Virginia Creeper in English IvyA trailing plant that shows brilliant red color in the fall is Virginia Creeper (Parthenocissus quinquefolia). Don’t be frightened by this bright red vine that looks like poison ivy. There is a noticeable difference if you can recognize the distinguishable characteristics. For example, Virginia Creeper has 5-7 compound leafs that are always toothed (serrated edges) while poison ivy has only 3 leafs and with only a few teeth or none at all. Another discernible difference is the bark on Virginia Creeper, which appears to be woody. It is important to be wary when you see Virginia Creeper, it almost always grows alongside poison ivy. Ironically, poison ivy has a beautiful fall color (reds, purples, and yellow) but we can skip that one in the landscape!

Hurry up and get outside for an autumn stroll, and witness your fall foliage in magnificent colors. Goldberg and Rodler’s experienced staff is always working to bring you up to date information, ideas, and assistance with your seasonal landscape. At Goldberg & Rodler, we are experts in landscape maintenance, so when that big leaf drop happens, don’t hesitate to contact us for your fall cleanup this year.

Written by Nick Onesto

 

Let’s Get Started Now

The change of seasons always make us reassess things around us. Summer makes you think of beaches, vacations and muggy nights filled with fireflies. Fall has us thinking about returning to school, holidays, and shorter, colder days. As it gets chillier out, we’re reminded that Old Man Winter isn’t far behind. Here at Goldberg & Rodler we like to think a little bit further ahead. As designers and planners we always have an eye towards the future. We’re already thinking about spring of 2014 and our job as consultants is to educate our clients and potential clients to “begin with the end in mind.”

Knowing what you want to accomplish when updating your garden is important. Expressing when to have it done is equally important. Anyone who has had home improvement done knows everything takes longer than we anticipate. If you’d like a landscape ready to use for spring and summer of 2014, you need to start planning now.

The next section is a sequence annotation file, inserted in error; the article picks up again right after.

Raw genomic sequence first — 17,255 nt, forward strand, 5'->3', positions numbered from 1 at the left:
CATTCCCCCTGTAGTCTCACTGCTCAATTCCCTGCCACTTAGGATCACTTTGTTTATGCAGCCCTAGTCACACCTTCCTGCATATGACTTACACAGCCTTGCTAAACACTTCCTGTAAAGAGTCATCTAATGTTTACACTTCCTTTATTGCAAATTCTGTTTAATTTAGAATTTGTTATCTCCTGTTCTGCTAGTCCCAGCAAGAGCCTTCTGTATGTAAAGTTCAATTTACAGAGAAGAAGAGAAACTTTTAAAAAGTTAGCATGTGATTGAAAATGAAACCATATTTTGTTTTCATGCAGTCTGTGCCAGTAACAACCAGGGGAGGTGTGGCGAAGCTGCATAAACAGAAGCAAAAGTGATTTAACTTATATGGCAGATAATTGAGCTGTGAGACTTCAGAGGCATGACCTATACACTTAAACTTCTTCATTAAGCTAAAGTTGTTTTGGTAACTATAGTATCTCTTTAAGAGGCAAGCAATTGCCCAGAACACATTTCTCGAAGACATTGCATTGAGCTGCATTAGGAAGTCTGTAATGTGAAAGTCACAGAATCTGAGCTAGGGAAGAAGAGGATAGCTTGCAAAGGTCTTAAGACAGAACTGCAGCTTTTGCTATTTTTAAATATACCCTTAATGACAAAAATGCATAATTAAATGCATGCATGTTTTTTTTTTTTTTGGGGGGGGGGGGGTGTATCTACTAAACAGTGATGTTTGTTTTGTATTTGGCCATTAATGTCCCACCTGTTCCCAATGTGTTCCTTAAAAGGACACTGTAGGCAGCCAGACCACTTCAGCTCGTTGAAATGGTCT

• Here are some questions you might ask yourself  when thinking about changing your landscape:
  • Do I want a beautiful spring display of tulips and daffodils?
  • Should I protect my investment in the landscape (whether new or established)
    with winter mulch?
  • When is a good time to prune my trees and shrubs?
  • Is there a major event I’m planning to have at my home next year?
  • Am I thinking about a new pool, patio, front walk, driveway, lighting scheme,
    perennials, privacy screening or another facet of landscape construction?

All of these questions lead to the same conclusion. Start planning now. Some items (such as bulb planting) might take several weeks from planning to installation, others (such as pool design and permits) may take several months. Spring is usually the busiest time of year for the landscape industry, so why not catch the undivided attention of your favorite landscape designer in the off season? Let’s get started now! Do you have a question for us? Comment below or contact us.

Isn’t this where you want to be next summer?

Fall Means…

Pumpkins, hot cider and football. But it also means core aeration, lawn renovation, bulbs and fall cleanup! Don’t give up on your garden just because the weather has cooled. There are many items still on the check list before getting cozy inside for the winter.